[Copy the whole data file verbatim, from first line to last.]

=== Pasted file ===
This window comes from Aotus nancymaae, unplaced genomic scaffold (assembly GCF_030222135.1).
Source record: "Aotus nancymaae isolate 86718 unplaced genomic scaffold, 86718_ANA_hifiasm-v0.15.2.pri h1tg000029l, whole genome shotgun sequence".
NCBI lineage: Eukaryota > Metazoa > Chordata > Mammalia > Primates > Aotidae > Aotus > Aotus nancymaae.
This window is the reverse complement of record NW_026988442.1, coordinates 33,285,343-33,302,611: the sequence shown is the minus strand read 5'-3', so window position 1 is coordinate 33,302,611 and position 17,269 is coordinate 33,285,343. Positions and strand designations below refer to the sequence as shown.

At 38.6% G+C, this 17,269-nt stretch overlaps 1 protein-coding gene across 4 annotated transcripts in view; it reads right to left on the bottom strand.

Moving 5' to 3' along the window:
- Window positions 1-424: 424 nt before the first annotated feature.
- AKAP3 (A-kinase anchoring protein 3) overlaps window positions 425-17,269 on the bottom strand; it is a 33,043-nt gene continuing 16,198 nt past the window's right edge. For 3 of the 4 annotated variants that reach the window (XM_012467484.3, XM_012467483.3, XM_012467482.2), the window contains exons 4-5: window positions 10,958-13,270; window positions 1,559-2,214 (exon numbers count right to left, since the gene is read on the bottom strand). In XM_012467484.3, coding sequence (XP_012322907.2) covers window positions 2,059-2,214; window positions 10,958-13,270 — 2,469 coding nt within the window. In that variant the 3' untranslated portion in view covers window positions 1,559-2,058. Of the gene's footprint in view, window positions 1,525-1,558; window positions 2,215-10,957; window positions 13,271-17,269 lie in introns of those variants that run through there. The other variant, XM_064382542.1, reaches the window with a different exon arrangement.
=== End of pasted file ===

This window comes from Aotus nancymaae, unplaced genomic scaffold (assembly GCF_030222135.1).
Source record: "Aotus nancymaae isolate 86718 unplaced genomic scaffold, 86718_ANA_hifiasm-v0.15.2.pri h1tg000029l, whole genome shotgun sequence".
NCBI lineage: Eukaryota > Metazoa > Chordata > Mammalia > Primates > Aotidae > Aotus > Aotus nancymaae.
This window is the reverse complement of record NW_026988442.1, coordinates 33,285,343-33,302,611: the sequence shown is the minus strand read 5'-3', so window position 1 is coordinate 33,302,611 and position 17,269 is coordinate 33,285,343. Positions and strand designations below refer to the sequence as shown.

At 38.6% G+C, this 17,269-nt stretch overlaps 1 protein-coding gene across 4 annotated transcripts in view; it reads right to left on the bottom strand.

Moving 5' to 3' along the window:
- Window positions 1-424: 424 nt before the first annotated feature.
- AKAP3 (A-kinase anchoring protein 3) overlaps window positions 425-17,269 on the bottom strand; it is a 33,043-nt gene continuing 16,198 nt past the window's right edge. For 3 of the 4 annotated variants that reach the window (XM_012467484.3, XM_012467483.3, XM_012467482.2), the window contains exons 4-5: window positions 10,958-13,270; window positions 1,559-2,214 (exon numbers count right to left, since the gene is read on the bottom strand). In XM_012467484.3, coding sequence (XP_012322907.2) covers window positions 2,059-2,214; window positions 10,958-13,270 — 2,469 coding nt within the window. In that variant the 3' untranslated portion in view covers window positions 1,559-2,058. Of the gene's footprint in view, window positions 1,525-1,558; window positions 2,215-10,957; window positions 13,271-17,269 lie in introns of those variants that run through there. The other variant, XM_064382542.1, reaches the window with a different exon arrangement.